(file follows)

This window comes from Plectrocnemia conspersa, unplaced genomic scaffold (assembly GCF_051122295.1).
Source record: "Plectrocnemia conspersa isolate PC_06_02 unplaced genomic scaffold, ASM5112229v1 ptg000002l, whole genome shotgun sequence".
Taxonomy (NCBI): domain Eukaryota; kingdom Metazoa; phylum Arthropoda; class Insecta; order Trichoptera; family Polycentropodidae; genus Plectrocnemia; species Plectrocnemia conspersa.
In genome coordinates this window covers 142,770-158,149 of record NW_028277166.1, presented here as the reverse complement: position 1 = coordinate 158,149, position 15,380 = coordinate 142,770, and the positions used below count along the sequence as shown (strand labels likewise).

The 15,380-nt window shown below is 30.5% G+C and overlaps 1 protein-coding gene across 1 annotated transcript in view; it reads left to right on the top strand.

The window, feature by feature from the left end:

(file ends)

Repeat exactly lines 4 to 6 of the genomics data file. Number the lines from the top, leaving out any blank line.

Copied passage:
In genome coordinates this window covers 142,770-158,149 of record NW_028277166.1, presented here as the reverse complement: position 1 = coordinate 158,149, position 15,380 = coordinate 142,770, and the positions used below count along the sequence as shown (strand labels likewise).

The 15,380-nt window shown below is 30.5% G+C and overlaps 1 protein-coding gene across 1 annotated transcript in view; it reads left to right on the top strand.

The window, feature by feature from the left end: